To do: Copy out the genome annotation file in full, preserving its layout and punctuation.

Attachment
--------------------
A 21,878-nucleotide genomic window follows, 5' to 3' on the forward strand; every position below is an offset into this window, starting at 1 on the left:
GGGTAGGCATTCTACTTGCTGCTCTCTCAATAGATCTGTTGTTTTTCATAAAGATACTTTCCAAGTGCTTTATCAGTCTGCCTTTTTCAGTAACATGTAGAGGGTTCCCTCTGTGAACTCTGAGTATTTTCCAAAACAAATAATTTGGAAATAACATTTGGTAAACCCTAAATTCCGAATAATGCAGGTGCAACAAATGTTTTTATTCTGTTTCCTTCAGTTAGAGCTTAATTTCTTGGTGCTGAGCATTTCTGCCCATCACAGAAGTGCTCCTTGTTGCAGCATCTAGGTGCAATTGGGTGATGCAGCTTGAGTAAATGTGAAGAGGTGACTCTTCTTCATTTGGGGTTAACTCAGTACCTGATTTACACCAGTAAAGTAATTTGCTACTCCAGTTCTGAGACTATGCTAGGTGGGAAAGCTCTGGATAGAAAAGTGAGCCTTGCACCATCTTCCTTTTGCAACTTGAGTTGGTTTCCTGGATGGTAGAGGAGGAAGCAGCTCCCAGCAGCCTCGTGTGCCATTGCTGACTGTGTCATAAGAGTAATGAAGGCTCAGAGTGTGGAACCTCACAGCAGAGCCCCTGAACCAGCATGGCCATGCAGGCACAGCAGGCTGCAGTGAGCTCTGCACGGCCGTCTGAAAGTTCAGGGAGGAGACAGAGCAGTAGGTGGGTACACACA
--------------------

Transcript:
A 21,878-nucleotide genomic window follows, 5' to 3' on the forward strand; every position below is an offset into this window, starting at 1 on the left:
GGGTAGGCATTCTACTTGCTGCTCTCTCAATAGATCTGTTGTTTTTCATAAAGATACTTTCCAAGTGCTTTATCAGTCTGCCTTTTTCAGTAACATGTAGAGGGTTCCCTCTGTGAACTCTGAGTATTTTCCAAAACAAATAATTTGGAAATAACATTTGGTAAACCCTAAATTCCGAATAATGCAGGTGCAACAAATGTTTTTATTCTGTTTCCTTCAGTTAGAGCTTAATTTCTTGGTGCTGAGCATTTCTGCCCATCACAGAAGTGCTCCTTGTTGCAGCATCTAGGTGCAATTGGGTGATGCAGCTTGAGTAAATGTGAAGAGGTGACTCTTCTTCATTTGGGGTTAACTCAGTACCTGATTTACACCAGTAAAGTAATTTGCTACTCCAGTTCTGAGACTATGCTAGGTGGGAAAGCTCTGGATAGAAAAGTGAGCCTTGCACCATCTTCCTTTTGCAACTTGAGTTGGTTTCCTGGATGGTAGAGGAGGAAGCAGCTCCCAGCAGCCTCGTGTGCCATTGCTGACTGTGTCATAAGAGTAATGAAGGCTCAGAGTGTGGAACCTCACAGCAGAGCCCCTGAACCAGCATGGCCATGCAGGCACAGCAGGCTGCAGTGAGCTCTGCACGGCCGTCTGAAAGTTCAGGGAGGAGACAGAGCAGTAGGTGGGTACACACA